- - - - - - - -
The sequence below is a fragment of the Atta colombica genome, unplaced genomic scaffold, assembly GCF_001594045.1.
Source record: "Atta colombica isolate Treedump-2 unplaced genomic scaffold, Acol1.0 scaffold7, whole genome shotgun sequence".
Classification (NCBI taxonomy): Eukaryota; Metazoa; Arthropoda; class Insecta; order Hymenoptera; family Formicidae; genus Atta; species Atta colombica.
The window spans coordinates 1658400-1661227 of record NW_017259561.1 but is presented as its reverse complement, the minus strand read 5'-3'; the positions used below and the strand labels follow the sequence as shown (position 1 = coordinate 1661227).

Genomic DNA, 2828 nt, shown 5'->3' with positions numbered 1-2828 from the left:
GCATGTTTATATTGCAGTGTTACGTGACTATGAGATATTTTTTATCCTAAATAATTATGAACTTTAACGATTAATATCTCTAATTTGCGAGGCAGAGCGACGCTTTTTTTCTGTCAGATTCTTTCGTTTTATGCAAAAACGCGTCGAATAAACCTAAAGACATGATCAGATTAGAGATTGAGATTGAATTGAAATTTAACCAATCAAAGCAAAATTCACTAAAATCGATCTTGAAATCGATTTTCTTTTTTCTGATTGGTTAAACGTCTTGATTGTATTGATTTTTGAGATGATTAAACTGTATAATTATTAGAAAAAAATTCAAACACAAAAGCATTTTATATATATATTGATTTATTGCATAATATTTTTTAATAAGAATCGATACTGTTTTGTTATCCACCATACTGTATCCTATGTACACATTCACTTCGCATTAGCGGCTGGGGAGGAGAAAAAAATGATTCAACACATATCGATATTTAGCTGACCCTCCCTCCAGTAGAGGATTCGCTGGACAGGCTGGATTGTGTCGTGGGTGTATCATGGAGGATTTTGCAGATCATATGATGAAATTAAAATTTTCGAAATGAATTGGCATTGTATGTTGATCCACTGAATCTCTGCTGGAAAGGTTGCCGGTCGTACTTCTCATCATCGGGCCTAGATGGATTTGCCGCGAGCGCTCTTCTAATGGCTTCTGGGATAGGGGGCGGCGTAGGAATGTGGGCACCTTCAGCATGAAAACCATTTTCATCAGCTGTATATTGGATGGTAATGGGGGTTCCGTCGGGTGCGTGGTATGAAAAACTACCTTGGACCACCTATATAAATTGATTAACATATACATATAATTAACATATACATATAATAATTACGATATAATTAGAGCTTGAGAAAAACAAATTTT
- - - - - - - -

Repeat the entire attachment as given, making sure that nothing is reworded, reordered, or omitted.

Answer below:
The sequence below is a fragment of the Atta colombica genome, unplaced genomic scaffold, assembly GCF_001594045.1.
Source record: "Atta colombica isolate Treedump-2 unplaced genomic scaffold, Acol1.0 scaffold7, whole genome shotgun sequence".
Classification (NCBI taxonomy): Eukaryota; Metazoa; Arthropoda; class Insecta; order Hymenoptera; family Formicidae; genus Atta; species Atta colombica.
The window spans coordinates 1658400-1661227 of record NW_017259561.1 but is presented as its reverse complement, the minus strand read 5'-3'; the positions used below and the strand labels follow the sequence as shown (position 1 = coordinate 1661227).

Genomic DNA, 2828 nt, shown 5'->3' with positions numbered 1-2828 from the left:
GCATGTTTATATTGCAGTGTTACGTGACTATGAGATATTTTTTATCCTAAATAATTATGAACTTTAACGATTAATATCTCTAATTTGCGAGGCAGAGCGACGCTTTTTTTCTGTCAGATTCTTTCGTTTTATGCAAAAACGCGTCGAATAAACCTAAAGACATGATCAGATTAGAGATTGAGATTGAATTGAAATTTAACCAATCAAAGCAAAATTCACTAAAATCGATCTTGAAATCGATTTTCTTTTTTCTGATTGGTTAAACGTCTTGATTGTATTGATTTTTGAGATGATTAAACTGTATAATTATTAGAAAAAAATTCAAACACAAAAGCATTTTATATATATATTGATTTATTGCATAATATTTTTTAATAAGAATCGATACTGTTTTGTTATCCACCATACTGTATCCTATGTACACATTCACTTCGCATTAGCGGCTGGGGAGGAGAAAAAAATGATTCAACACATATCGATATTTAGCTGACCCTCCCTCCAGTAGAGGATTCGCTGGACAGGCTGGATTGTGTCGTGGGTGTATCATGGAGGATTTTGCAGATCATATGATGAAATTAAAATTTTCGAAATGAATTGGCATTGTATGTTGATCCACTGAATCTCTGCTGGAAAGGTTGCCGGTCGTACTTCTCATCATCGGGCCTAGATGGATTTGCCGCGAGCGCTCTTCTAATGGCTTCTGGGATAGGGGGCGGCGTAGGAATGTGGGCACCTTCAGCATGAAAACCATTTTCATCAGCTGTATATTGGATGGTAATGGGGGTTCCGTCGGGTGCGTGGTATGAAAAACTACCTTGGACCACCTATATAAATTGATTAACATATACATATAATTAACATATACATATAATAATTACGATATAATTAGAGCTTGAGAAAAACAAATTTT